The first week, Raven sent Sedna’s father 22 baskets of fish, but after that he lost patience with Sedna because she could not make her hair glow red on demand. The trees surrounding his nest kept the sunlight away from her head, and Sedna could not muster the energy to get angry, which would have made her hair flame. In fact, she had not yet moved from the spot where Raven had set her down, but had made a sort of barrier zone with the extra parka and spent her days sobbing, her nights wailing into the wind.
Now Raven lost patience and sent only one or two baskets of fish each week. Sedna’s father knew something must be wrong, and when his daughter’s wailing reached him on the wind, he took his boat to the river and started paddling in the direction of her cries.
Sedna was rapidly losing weight, even though her husband brought her grain and fruit and birds eggs, and knew better than to bring her insects or rodents which he ate himself before returning to the nest. But there was no comfort in the nest, no warmth, no light, no lamps. The Raven muttered strange, magical words at Sedna, willing her to move, to dance, to be passionate, alive, and red, but Sedna’s will power was stronger than his magic, and she stayed where she was.
Every now and then, very early in the morning, Sedna remembered those few days of dancing with her dog-husband and how she had hugged him far into the night, and remembering this, her black hair would glow red, but the Raven never saw it, as he was a late sleeper. And Sedna would cry some more and her cries would ride the wind along the river to her father who kept paddling as he heard her.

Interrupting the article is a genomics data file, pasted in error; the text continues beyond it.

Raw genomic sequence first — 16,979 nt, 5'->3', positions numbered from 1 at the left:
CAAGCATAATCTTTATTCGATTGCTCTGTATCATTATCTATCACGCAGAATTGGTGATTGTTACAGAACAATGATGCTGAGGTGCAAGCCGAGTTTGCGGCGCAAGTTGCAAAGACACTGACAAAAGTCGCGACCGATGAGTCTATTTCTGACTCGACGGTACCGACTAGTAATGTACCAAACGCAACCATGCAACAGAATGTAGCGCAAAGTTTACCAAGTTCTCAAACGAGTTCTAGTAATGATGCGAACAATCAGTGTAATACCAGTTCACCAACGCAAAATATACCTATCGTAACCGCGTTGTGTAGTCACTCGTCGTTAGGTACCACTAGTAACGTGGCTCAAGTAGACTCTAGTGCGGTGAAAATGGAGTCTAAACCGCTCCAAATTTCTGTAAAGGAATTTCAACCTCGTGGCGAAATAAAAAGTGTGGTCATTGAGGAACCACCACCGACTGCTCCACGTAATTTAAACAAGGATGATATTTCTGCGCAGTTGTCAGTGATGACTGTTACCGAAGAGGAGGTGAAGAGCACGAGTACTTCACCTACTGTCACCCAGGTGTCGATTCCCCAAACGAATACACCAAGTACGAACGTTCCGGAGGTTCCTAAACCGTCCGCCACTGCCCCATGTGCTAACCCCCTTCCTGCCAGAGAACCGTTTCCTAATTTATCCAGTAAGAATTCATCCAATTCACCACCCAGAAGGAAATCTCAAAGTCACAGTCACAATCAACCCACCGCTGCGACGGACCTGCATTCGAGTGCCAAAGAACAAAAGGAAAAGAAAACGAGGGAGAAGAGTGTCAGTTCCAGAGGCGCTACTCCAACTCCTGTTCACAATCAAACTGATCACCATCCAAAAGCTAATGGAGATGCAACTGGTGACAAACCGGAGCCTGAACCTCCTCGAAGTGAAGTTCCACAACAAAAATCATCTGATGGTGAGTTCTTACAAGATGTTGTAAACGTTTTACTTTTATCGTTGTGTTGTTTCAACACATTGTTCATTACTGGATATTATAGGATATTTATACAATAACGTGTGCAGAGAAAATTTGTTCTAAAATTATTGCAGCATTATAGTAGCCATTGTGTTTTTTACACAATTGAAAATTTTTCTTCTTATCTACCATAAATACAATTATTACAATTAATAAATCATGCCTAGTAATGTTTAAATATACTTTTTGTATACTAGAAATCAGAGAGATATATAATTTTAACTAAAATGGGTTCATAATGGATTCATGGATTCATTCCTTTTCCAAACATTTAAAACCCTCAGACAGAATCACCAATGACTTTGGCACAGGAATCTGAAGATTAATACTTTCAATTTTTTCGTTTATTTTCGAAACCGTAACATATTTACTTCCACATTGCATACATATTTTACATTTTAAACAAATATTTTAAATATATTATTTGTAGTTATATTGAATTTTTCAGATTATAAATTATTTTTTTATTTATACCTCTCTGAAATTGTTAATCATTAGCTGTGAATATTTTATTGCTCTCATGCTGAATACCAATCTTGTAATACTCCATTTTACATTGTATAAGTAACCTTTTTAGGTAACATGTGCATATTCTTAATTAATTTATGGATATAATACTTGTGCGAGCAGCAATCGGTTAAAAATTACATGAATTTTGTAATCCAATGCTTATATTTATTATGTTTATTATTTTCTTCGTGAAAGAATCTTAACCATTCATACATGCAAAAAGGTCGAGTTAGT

But all that she heard was the screaming of the seagulls and all that she felt was the loneliness of the austere land below her, and she wondered how long it would be before she would die.
The next day the Raven flew off, calling to her that he would not be back until evening. Realizing she would have several hours alone, Sedna dried her tears and combed her hair with her fingers. She took off her coat and stood up and stretched. She ventured to the other side of the nest where she discovered that some sunlight did dapple in through the trees, and she warmed herself there. She inspected the rest of the nest and found none of the comforts Raven had promised her in a home, just a small pile of rat bones. She cursed the Raven, and strength began to creep back into her.
She tested the walls of the nest, and found bits of hair and wool interwoven tightly in them, reinforcing it. She started pacing in the nest, stamping her feet to bring circulation back into her legs, and true feeling back into her heart. When she had enough strength in her legs, she climbed up to the edge of the nest and looked down. The island was very small, and the dead tree she was in was quite near the shore. Yes, she would escape.